Macau’s six concessionaires are ready for the calendar to turn to 2020, as this year has been a rough one on the peninsula due in part to fears that the Chinese economy is slowing. Analysts believe that if China’s growth steadies next year, sentiment should improve for gaming operators.
Policymakers in Beijing are working to diversify the peninsula’s local economy away from gaming, but that process will take time. For now, Asia’s premier casino destination remains highly dependent on gaming revenue, as the industry accounted for 86 percent of taxes collected there in the first 11 months of 2019.
For 2020, some analysts view the magic number for Macau as six percent. As in that’s the level of GDP growth China’s economy, the world’s second-largest, needs to maintain to boost the outlook for the gaming hub.
The consensus estimate for 2020 GDP growth in China is +5.9 percent, but Nomura’s economists expect 6.1-percent GDP growth next year,” said a team of analysts from the research firm.
China maintaining growth of six percent is important not only to Macau, but to the global investment community as well, because the economy there hasn’t notched increases below that level in about three decades. Through the first eight months of this year, mainland China accounted for almost three-quarters of the visits to Macau.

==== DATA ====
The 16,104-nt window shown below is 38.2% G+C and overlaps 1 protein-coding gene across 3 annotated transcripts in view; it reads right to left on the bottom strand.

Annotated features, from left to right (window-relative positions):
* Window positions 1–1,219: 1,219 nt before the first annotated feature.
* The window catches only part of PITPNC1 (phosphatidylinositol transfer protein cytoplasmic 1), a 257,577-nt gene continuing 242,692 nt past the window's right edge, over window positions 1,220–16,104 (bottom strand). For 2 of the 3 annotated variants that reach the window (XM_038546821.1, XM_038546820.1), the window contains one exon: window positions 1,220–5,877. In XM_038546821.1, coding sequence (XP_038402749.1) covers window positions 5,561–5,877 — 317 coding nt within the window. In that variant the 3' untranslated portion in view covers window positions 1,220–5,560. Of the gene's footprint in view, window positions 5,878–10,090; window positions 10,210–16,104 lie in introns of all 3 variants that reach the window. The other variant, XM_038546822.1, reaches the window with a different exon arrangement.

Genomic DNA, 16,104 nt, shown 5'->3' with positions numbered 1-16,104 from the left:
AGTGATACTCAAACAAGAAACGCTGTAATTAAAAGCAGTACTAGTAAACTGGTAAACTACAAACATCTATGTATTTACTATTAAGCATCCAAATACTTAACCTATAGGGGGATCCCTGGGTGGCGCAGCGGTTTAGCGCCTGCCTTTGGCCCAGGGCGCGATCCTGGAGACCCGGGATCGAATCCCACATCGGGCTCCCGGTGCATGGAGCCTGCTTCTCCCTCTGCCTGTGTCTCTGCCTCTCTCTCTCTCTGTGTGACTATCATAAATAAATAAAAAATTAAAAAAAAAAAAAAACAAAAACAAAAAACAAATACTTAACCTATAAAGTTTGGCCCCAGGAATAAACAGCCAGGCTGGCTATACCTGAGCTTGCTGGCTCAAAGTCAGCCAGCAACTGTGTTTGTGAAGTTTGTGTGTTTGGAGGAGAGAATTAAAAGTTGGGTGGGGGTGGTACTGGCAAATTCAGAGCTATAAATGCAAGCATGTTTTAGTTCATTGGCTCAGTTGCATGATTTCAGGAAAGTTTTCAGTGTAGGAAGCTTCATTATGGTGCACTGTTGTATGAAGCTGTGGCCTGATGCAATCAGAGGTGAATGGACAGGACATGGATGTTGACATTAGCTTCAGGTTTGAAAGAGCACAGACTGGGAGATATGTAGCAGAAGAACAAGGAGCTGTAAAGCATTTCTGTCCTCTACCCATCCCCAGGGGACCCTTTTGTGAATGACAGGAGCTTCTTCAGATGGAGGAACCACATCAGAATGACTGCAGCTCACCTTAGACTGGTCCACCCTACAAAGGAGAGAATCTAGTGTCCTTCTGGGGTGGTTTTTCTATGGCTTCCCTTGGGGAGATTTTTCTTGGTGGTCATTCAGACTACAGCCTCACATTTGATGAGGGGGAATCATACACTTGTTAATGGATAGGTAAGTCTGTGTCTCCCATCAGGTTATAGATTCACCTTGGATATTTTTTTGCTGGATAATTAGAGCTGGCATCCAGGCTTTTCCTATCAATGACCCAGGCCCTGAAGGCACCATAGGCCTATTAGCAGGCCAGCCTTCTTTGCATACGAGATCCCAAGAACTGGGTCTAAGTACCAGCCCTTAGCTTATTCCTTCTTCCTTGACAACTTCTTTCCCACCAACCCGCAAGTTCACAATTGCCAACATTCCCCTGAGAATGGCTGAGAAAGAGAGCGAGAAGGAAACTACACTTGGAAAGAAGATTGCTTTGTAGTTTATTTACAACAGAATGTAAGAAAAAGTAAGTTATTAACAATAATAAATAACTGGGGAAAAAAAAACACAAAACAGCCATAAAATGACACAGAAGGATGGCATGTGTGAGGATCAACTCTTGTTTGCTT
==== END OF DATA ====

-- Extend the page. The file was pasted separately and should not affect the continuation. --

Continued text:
Waiting On The Second Half
Over the past several weeks, a slew of investment banks have made 2020 forecasts for a variety of markets, with the prevailing wisdom for Macau being that the Special Administrative Region (SAR) could experience a gross gaming revenue (GGR) rebound in the second half of the new year as comparables to 2019 numbers become easier to beat.
Analysts point to the post-June 2020 horizon as a potential bounce back for the gaming mecca because that will give adequate time for the effects of the US/China trade spat and recent visa controls to wear off.
If Nomura’s economists are right, and China GDP growth doesn’t decelerate next year, then we would expect a corresponding lift in player sentiment,” said the brokerage house.
The research firm believes Macau GGR can increase one percent to three percent next year.
China’s economic output is currently equivalent to about $13 trillion. But amid the trade war with the US, import growth has been sluggish this year, weighing on growth.
“China’s import growth has stalled this year amid the broader slowdown in the economy, helping to widen the trade surplus,” according to Bloomberg. “As part of the phase one trade deal agreed with the US this month, the nation has committed to ramping up purchases from there by as much as $200 billion over the next two years.”
In recent years, Beijing has been proactive in reducing the economy’s dependence on exports and has worked to bolster domestic consumption. Those efforts could pay off in the form of more visits to Macau in 2020, as long as the six percent GDP growth mark holds.